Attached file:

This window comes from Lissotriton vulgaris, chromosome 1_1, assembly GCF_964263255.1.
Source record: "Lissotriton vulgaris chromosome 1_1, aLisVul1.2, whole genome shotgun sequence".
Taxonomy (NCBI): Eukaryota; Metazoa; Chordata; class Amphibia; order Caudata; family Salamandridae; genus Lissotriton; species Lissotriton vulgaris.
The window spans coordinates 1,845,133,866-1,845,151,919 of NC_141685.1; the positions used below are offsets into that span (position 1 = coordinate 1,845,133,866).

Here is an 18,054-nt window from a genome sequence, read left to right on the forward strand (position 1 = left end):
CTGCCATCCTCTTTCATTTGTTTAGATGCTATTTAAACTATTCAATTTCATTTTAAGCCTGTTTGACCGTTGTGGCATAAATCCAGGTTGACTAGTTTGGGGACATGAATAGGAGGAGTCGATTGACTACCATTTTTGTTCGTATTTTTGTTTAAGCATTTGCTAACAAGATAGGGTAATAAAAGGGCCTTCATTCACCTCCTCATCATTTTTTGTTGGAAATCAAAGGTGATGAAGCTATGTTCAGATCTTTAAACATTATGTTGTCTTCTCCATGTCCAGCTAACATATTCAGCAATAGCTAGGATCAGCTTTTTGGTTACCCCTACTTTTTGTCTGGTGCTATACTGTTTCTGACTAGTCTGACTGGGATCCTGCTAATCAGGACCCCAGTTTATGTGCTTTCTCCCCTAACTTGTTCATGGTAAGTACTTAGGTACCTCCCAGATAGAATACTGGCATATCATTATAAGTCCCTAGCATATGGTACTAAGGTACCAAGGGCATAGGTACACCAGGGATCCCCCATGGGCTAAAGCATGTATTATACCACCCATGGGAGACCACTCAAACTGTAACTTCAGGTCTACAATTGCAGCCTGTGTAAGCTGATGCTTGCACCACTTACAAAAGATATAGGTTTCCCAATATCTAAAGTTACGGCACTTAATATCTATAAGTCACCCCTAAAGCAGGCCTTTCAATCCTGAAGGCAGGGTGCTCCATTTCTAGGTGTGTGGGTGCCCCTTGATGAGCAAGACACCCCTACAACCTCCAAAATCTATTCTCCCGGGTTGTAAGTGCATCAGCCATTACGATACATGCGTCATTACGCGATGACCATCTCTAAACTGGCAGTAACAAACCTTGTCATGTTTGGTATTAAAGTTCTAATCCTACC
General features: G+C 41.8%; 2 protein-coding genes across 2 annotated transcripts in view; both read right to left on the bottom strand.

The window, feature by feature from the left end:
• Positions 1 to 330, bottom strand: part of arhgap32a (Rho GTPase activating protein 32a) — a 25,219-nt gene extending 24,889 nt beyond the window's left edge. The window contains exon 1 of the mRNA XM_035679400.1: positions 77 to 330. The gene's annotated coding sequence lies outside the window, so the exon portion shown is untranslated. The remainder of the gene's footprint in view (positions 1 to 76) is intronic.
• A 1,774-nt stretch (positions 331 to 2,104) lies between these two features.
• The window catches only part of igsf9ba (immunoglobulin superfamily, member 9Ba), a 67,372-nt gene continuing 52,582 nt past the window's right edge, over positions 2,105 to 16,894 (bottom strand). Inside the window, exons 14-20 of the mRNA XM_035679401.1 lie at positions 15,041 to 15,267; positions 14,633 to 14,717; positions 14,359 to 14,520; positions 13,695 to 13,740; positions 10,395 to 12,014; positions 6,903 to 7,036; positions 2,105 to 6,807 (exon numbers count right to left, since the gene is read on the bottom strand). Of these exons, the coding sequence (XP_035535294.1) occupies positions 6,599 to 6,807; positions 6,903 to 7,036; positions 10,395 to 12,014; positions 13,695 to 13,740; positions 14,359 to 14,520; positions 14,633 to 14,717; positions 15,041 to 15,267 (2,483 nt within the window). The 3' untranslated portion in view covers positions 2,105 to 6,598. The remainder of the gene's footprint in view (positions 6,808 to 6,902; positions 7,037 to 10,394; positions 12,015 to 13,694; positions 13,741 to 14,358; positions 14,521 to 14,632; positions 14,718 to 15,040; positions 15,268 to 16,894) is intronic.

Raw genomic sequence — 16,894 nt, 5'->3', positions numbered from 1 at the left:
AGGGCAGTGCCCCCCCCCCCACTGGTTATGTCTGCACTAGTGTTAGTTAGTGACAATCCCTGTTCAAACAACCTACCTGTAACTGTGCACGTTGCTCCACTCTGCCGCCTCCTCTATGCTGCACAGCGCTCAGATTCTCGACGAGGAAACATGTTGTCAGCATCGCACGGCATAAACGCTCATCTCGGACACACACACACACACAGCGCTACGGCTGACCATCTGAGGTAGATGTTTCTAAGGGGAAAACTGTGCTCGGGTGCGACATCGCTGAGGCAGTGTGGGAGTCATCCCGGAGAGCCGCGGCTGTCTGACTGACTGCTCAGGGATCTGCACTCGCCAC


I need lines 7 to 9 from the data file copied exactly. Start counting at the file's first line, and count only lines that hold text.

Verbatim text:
General features: G+C 41.8%; 2 protein-coding genes across 2 annotated transcripts in view; both read right to left on the bottom strand.

The window, feature by feature from the left end:
• Positions 1 to 330, bottom strand: part of arhgap32a (Rho GTPase activating protein 32a) — a 25,219-nt gene extending 24,889 nt beyond the window's left edge. The window contains exon 1 of the mRNA XM_035679400.1: positions 77 to 330. The gene's annotated coding sequence lies outside the window, so the exon portion shown is untranslated. The remainder of the gene's footprint in view (positions 1 to 76) is intronic.